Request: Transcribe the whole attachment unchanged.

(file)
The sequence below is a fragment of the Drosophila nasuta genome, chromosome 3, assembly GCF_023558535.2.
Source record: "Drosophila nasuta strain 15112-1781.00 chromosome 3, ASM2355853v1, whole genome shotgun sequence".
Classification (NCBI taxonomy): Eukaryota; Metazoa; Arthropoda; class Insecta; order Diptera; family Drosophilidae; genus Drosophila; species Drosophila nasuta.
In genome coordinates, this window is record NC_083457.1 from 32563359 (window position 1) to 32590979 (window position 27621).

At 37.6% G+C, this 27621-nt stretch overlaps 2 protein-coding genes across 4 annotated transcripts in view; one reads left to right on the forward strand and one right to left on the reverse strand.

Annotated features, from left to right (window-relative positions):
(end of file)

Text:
The sequence below is a fragment of the Drosophila nasuta genome, chromosome 3, assembly GCF_023558535.2.
Source record: "Drosophila nasuta strain 15112-1781.00 chromosome 3, ASM2355853v1, whole genome shotgun sequence".
Classification (NCBI taxonomy): Eukaryota; Metazoa; Arthropoda; class Insecta; order Diptera; family Drosophilidae; genus Drosophila; species Drosophila nasuta.
In genome coordinates, this window is record NC_083457.1 from 32563359 (window position 1) to 32590979 (window position 27621).

At 37.6% G+C, this 27621-nt stretch overlaps 2 protein-coding genes across 4 annotated transcripts in view; one reads left to right on the forward strand and one right to left on the reverse strand.

Annotated features, from left to right (window-relative positions):